If you exile a face-down creature, it will enter the exile zone face up, and if it returns to the battlefield, it will enter the battlefield face up.
The first important thing to consider is that face-down is a status. Rule 110.6d says
Only permanents have status. Cards not on the battlefield do not. Although an exiled card may be face down, this has no correlation to the face-down status of a permanent. Similarly, cards not on the battlefield are neither tapped nor untapped, regardless of their physical state.
In addition, rule 707.9 says
If a face-down permanent moves from the battlefield to any other zone, its owner must reveal it to all players as he or she moves it. If a face-down spell moves from the stack to any zone other than the battlefield, its owner must reveal it to all players as he or she moves it. At the end of each game, all face-down permanents and spells must be revealed to all players.
And finally, rule 400.7 says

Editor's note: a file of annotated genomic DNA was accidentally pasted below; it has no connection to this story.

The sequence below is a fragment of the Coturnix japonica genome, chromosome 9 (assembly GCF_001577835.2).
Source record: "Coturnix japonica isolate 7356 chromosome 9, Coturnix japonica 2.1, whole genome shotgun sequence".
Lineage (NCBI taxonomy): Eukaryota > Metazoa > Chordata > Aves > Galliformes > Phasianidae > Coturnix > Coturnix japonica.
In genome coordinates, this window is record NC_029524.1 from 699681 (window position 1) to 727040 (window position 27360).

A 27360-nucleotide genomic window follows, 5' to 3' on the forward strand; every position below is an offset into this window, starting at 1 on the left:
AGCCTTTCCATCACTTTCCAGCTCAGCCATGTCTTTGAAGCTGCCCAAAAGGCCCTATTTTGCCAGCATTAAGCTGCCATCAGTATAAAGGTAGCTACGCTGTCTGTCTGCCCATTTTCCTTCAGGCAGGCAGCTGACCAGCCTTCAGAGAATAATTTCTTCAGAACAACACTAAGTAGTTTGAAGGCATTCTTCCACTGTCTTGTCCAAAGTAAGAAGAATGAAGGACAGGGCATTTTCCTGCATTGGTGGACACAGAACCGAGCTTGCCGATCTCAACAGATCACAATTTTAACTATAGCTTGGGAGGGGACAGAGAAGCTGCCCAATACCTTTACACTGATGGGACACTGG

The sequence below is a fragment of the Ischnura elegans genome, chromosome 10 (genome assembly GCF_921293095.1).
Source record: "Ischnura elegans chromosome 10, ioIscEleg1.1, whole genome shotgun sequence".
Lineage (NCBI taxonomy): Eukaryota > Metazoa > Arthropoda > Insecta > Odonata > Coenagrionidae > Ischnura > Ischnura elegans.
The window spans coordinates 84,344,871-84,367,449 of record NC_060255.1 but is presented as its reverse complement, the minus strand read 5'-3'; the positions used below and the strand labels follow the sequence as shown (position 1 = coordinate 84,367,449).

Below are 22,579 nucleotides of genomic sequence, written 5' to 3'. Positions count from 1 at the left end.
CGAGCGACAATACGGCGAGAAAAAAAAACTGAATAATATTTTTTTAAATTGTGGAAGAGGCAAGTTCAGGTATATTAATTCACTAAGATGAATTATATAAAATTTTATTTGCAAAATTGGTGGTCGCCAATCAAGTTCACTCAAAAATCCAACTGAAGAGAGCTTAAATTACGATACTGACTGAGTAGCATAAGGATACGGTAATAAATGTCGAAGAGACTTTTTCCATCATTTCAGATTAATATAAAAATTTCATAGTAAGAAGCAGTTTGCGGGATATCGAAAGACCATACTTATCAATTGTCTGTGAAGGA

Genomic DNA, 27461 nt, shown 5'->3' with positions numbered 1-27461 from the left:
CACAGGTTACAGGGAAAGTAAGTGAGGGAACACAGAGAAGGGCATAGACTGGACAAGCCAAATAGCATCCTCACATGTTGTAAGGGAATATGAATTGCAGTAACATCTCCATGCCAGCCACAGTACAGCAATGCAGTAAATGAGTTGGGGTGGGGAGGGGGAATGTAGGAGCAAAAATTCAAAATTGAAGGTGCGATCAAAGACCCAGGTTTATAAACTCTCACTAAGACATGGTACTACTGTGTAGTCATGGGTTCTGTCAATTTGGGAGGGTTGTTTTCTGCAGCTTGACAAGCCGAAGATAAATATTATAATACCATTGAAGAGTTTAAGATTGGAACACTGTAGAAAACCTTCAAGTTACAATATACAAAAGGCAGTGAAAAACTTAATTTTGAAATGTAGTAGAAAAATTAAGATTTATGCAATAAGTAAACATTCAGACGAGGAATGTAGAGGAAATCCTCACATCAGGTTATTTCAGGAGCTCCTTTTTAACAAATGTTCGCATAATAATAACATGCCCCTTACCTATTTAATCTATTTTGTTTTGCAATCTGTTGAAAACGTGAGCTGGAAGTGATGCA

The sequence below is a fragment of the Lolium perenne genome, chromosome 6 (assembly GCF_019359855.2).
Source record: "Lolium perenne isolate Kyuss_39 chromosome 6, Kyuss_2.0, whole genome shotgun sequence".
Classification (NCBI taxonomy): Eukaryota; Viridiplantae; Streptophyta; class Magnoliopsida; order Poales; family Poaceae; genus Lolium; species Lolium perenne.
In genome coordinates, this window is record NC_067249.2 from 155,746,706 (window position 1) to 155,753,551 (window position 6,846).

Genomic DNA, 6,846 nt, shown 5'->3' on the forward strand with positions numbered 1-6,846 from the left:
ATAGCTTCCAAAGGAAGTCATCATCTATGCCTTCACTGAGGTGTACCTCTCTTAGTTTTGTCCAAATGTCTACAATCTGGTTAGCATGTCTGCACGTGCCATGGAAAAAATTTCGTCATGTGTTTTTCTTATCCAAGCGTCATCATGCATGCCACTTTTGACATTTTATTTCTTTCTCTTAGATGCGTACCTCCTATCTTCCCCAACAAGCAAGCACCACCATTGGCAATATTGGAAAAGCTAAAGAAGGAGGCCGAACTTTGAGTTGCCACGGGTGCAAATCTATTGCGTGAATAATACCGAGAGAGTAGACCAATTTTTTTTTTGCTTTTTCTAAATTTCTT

An object that moves from one zone to another becomes a new object with no memory of, or relation to, its previous existence.
If we put all of these together, they mean that when the face-down Akroma is exiled, it's owner reveals it. It then moves to exile in a state as described by the card that exiles it. Momentary Blink doesn't say to exile it face down, so it's exiled face up. Once it is in exile, it is just an Akroma, Angel of Fury card, with no memory of its existence on the battlefield. Then it enters the battlefield as a creature with no memory of its previous existence on the battlefield or in exile. The effect that puts it on the battlefield doesn't say that it enters face down, so it enters face up.
Whenever you create an object on the battlefield, it enters untapped, unflipped, face-up and phased in (unless otherwise instructed).
110.6b Permanents enter the battlefield untapped, unflipped, face up, and phased in unless a spell or ability says otherwise.
The state of the permanent last represented by the card has no bearing on the state of this newly created object.
400.7. An object that moves from one zone to another becomes a new object with no memory of, or relation to, its previous existence. There are seven exceptions to this rule: [...]